The Ledes

Thursday, May 21, 2015.

New York Times: "John F. Nash Jr., a mathematician who shared a Nobel Prize in 1994 for work that greatly extended the reach and power of modern economic theory and whose long descent into severe mental illness and eventual recovery were the subject of a book and a film, both titled 'A Beautiful Mind,' was killed, along with his wife [Alicia], in a car crash on Saturday in New Jersey. He was 86."

New York Times: "Anne Meara, who became famous as half of one of the most successful male-female comedy teams of all time and went on to enjoy a long and diverse career as an actress and, late in life, a playwright, died on Saturday in Manhattan. She was 85. Her death was confirmed by her husband and longtime comedy partner, Jerry Stiller, and her son, the actor and director Ben Stiller."

The Wires

Weekly Address

The President's Weekly Address

White House: "In this week’s address, the President commemorated Memorial Day by paying tribute to the men and women in uniform who have given their lives in service to our country":

The Ledes

Saturday, May 23, 2015.

New York Times: "The United States and China on Friday escalated their dispute over contested territory in the South China Sea, after the Chinese repeatedly ordered an American military surveillance plane to abandon flights over areas where China has been building artificial islands.The continued American surveillance flights in areas where China is creating new islands in the South China Sea are intended to challenge the Chinese government’s claims of expanded territorial sovereignty. Further raising the challenge, Pentagon officials said they were discussing sending warships into waters that the United States asserts are international and open to passage, but that China says are within its zone of control."

Guardian: "An inflatable dam in drought-stricken California was damaged on Thursday, causing the loss of nearly 50,000,000 gallons (190m litres) of water. Police said vandals caused 'irreversible damage' to the inflatable dam in Fremont, a city in the San Francisco Bay Area. The vandalism caused water meant for local residents to instead flow into San Francisco bay."

Washington Post: "The man convicted in the 2001 killing of federal intern Chandra Levy is likely to get a new trial after prosecutors on Friday dropped their long-standing opposition to defense efforts to have a new jury hear the case. Since 2013, attorneys for Ingmar Guandique, 34, have argued that a key witness in the 2010 trial had lied when he testified that Guandique, his onetime cellmate, confessed to him that he killed Levy."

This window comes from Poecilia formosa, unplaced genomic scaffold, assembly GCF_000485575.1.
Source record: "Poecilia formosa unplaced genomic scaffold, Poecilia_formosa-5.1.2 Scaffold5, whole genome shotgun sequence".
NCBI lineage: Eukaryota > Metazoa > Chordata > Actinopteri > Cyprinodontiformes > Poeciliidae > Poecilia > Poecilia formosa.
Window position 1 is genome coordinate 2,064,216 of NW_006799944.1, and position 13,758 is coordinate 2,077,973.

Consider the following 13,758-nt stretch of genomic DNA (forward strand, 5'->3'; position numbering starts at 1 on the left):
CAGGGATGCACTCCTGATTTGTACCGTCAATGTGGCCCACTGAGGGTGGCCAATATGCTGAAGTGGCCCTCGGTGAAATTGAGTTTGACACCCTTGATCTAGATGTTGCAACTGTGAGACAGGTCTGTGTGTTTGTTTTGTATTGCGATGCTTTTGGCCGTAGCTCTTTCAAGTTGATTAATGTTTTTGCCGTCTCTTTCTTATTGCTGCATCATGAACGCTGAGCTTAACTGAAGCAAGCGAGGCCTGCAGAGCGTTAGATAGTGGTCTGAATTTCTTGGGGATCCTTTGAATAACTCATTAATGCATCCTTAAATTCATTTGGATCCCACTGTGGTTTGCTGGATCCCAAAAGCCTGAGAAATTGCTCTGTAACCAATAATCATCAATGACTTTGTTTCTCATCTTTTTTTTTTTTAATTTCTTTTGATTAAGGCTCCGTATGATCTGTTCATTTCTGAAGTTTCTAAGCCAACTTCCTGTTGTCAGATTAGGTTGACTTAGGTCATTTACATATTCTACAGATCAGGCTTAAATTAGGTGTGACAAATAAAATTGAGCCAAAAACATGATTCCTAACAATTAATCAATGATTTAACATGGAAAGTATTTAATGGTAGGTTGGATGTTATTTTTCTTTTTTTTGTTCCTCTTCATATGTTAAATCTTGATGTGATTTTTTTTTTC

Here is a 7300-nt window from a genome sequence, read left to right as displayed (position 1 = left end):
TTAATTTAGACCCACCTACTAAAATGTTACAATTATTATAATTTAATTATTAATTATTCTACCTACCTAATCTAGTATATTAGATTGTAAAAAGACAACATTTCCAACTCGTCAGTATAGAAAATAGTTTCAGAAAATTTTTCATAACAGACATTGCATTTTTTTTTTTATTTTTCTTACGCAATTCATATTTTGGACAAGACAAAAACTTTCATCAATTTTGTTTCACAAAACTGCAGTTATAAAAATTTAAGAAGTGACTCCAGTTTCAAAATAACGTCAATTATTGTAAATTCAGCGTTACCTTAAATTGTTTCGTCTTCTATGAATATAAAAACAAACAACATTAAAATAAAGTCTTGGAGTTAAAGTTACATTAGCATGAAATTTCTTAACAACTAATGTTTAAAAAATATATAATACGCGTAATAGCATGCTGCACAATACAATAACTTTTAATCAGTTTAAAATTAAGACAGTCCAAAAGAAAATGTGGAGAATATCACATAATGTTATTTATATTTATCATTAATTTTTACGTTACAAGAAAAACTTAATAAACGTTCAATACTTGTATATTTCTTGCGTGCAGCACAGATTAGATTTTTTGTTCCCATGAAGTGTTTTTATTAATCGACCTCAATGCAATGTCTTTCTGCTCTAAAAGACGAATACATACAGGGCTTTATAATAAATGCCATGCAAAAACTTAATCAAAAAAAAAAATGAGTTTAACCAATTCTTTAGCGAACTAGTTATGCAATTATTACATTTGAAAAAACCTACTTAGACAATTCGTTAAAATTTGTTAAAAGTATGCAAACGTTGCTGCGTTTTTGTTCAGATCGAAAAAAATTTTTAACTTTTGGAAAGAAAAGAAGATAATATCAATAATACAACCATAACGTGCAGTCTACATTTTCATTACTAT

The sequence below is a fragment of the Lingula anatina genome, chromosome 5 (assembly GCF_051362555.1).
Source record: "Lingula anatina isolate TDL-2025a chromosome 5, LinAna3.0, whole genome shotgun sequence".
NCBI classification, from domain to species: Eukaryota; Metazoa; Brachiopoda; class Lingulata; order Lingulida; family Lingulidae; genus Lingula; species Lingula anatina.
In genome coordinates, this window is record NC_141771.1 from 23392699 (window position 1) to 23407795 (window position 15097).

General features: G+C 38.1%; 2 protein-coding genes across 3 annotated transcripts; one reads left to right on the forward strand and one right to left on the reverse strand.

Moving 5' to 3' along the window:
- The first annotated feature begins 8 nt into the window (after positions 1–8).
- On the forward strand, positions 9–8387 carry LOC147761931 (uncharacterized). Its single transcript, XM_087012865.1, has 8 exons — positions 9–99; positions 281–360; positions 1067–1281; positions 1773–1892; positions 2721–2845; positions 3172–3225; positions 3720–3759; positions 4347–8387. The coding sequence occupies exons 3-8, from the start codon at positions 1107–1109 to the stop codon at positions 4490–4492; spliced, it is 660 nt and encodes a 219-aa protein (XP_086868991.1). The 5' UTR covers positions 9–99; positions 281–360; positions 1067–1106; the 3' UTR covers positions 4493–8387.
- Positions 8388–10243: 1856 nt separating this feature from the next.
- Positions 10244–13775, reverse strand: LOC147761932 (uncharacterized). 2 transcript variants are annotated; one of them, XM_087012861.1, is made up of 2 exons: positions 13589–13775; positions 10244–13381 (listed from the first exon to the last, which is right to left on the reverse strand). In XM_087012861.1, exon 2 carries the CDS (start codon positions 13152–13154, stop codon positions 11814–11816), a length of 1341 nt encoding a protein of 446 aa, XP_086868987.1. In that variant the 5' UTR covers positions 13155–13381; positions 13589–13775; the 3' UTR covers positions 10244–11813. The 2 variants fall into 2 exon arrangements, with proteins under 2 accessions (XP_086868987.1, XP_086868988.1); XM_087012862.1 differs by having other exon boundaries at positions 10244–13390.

Public Service Announcement

Washington Post (May 22): "A salmonella outbreak that’s probably linked to raw tuna from sushi has sickened at least 53 people across nine states — the majority in Southern California, health authorities said."

White House Live Video
May 22

10:00 am ET: Vice President Biden speaks at the U.S. Naval Academy commencement ceremony (audio only)

11:00 am ET: President Obama speaks at the Jewish American Heritage Month celebration

12:30 pm ET: Josh Earnest's press briefing

Go to WhiteHouse.gov/live.

***********************************************

Washington Post: "One of the earliest known copies of the Ten Commandments was written in soot on a strip of goatskin found among the trove of biblical material known as the Dead Sea Scrolls, widely considered to be one of the great archaeological finds of the 20th century. Penned on parchment by an unknown scribe more than 2,000 years ago, the scroll fragment is ... so fragile that its custodians rarely permit it to be moved from the secure vault where it rests in complete darkness. But for 14 days over the next seven months, the Ten Commandments scroll, known to scholars as 4Q41, will make a rare public appearance at the Israel Museum as part of a new exhibit called 'A Brief History of Humankind,' a show based on the international best-selling book by Israeli polymath Yuval Noah Harari."

Erik Loomis of LG&M: "It looks like Maggie Gyllenhaal has had her Last Fuckable Day at the ripe old age of 37:

... Sharon Waxman of the Wrap: "Every time we think things are getting better for women in Hollywood, something comes along to remind us — naaah. Maggie Gyllenhaal ... revealed that she was recently turned down for a role in a movie because she was too old to play the love interest for a 55-year-old man."